Placental invasion into the maternal endometrium of the uterus has substantial similarities with the early spread of cancer in the stroma (the part of a tissue or organ with a structural or connective role). These similarities have inspired the hypothesis that trophoblasts (the continuous cell layer of fibroblasts that limit the egg, which became blastocyst at day 6 after fertilization) have developed the ability to invade the endometrium, leading to invasive placentation. Invasion of a specific type of trophoblast (extravillous trophoblast) in the maternal uterus is a vital step in the establishment of pregnancy. * Zephyris Source CC BY-SA 3.0, * https://commons.wikimedia.org/w/index.php?curid=10811330
These mechanisms can be reactivated in cancer cells, leading to a predisposition to metastasis. It had been hypothesized (the ELI hypothesis) that cancer malignancy should be limited to placental mammals where invasive placentation first evolved. But there are several counterexamples.
In a recent article, the authors explore an alternative scenario in which stromal cells of the uterus evolved to resist or allow invasion, determining the outcome of placental invasiveness. The likelihood that changes in the stromal environment will lead to changes in cancer malignancy is reinforced by the fact that the molecular mechanisms used by cancer cells to metastasize are shared with other biological processes.
For example, mechanisms regulating gastrulation, wound healing, leukocyte extravasation, etc., are shared with both trophoblast and cancer invasion. This implies that invasive cancer cells use mechanisms that have evolved much earlier than placental invasion and, therefore, the evolution of invasive placentation per se can not be responsible for the origin of malignant cancer.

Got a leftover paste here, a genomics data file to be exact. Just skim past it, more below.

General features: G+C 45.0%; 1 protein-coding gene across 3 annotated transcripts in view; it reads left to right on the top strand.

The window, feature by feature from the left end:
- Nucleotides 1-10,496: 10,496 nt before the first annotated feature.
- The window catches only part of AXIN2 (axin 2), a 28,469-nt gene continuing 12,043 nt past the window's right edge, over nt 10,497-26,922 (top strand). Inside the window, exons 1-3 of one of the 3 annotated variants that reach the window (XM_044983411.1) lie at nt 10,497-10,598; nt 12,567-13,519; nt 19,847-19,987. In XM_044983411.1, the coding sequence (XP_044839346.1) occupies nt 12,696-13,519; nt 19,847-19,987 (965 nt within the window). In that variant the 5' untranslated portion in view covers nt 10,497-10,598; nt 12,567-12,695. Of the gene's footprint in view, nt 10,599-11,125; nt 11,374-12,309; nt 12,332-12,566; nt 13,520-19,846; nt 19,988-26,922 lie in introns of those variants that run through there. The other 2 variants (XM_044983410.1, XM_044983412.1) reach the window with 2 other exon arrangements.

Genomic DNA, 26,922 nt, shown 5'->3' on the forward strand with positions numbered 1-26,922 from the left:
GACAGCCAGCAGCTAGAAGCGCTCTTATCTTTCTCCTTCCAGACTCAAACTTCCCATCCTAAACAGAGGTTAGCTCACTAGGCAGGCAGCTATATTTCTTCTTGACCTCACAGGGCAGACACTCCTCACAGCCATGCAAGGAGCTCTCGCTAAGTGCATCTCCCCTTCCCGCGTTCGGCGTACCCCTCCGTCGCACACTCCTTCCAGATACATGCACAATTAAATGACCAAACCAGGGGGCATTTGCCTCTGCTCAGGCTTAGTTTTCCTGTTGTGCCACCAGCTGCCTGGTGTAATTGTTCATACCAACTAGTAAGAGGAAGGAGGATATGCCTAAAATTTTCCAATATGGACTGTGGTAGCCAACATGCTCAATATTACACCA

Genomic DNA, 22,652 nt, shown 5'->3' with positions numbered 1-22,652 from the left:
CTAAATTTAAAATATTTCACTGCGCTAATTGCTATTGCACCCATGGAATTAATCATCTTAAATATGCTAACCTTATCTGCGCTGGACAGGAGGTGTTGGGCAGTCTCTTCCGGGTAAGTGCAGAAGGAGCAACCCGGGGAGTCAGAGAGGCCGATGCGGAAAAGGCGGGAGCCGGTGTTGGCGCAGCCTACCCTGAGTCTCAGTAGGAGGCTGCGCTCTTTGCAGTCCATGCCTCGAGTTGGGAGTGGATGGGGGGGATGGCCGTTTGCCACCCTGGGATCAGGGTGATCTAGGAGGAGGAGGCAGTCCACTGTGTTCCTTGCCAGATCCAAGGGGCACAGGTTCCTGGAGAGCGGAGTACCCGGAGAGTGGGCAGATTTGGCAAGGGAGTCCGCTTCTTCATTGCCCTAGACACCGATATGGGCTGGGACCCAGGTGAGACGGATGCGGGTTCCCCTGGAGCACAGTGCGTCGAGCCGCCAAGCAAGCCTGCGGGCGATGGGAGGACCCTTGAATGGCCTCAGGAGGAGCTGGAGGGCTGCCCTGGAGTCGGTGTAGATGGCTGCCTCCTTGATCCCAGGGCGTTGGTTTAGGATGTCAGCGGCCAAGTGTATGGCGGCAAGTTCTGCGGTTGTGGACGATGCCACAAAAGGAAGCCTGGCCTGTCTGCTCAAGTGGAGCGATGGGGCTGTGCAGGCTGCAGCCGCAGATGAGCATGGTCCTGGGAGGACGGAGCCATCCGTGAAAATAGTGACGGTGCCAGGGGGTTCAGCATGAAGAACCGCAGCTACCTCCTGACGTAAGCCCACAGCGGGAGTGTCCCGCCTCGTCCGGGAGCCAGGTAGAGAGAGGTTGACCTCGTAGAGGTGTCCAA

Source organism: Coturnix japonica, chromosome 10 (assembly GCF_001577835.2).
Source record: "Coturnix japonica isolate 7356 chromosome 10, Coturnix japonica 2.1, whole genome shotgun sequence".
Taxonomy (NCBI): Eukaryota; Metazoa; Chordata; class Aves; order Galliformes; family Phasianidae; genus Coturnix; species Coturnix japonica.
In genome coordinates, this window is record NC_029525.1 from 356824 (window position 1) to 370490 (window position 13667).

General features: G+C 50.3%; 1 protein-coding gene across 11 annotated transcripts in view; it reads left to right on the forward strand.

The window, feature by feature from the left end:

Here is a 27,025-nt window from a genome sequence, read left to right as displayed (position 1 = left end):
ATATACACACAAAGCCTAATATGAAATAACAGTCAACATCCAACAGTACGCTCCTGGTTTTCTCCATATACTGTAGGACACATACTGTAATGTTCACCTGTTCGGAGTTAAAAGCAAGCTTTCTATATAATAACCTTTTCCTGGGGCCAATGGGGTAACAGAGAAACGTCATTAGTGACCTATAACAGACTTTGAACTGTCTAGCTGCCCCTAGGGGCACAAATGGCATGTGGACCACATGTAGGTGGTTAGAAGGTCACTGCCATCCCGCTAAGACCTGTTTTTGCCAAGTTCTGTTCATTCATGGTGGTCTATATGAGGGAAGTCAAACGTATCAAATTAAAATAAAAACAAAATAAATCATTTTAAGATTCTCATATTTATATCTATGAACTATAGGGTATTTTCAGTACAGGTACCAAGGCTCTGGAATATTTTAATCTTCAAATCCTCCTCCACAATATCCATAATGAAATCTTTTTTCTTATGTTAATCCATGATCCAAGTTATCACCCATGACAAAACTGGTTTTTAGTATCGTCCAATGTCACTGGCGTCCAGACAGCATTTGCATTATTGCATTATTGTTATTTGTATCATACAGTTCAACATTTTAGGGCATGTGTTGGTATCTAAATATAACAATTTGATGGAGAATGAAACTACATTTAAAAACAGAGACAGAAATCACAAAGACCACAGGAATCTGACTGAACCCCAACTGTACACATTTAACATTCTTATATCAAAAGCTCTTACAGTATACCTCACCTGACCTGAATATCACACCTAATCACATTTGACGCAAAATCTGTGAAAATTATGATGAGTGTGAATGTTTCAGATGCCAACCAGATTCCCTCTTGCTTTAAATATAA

It is important to note, however, that the invasive nature of the placenta continued to evolve after its origin. Mammalian species differ in their tumorigenesis potential, as well as their vulnerability to cancer metastasis.
While the evolution resulted in an even higher degree of invasiveness in great apes, which includes humans, a complete loss of placental invasion has evolved in hoofed mammals, such as cows and horses and their parents, and these animals have lower malignancy rates for a variety of cancers.
In a recent review, Constanzo et al. presented compelling arguments for a model in which cancer progression in humans includes reactivation of the expression of embryonic genes normally controlling placental development and the development of the placenta. immune evasion.
For example, melanoma occurs in cattle and equines but remains largely benign; while it is very malign in the human. This correlates with the phenotype of the fetal-maternal interface (the degree of placental invasion during pregnancy). In particular, these results support that TGF-β secretion and high non-canonical WNT signaling in stromal cells are causal factors accounting for the high vulnerability of human stromal tissues to cancer invasion, at least in the case of melanoma .
Their data support the ELI hypothesis, suggesting that differences in stromal gene expression between species are critical in determining the degree of embryo implantation as well as stromal resistance to early cancer dissemination.
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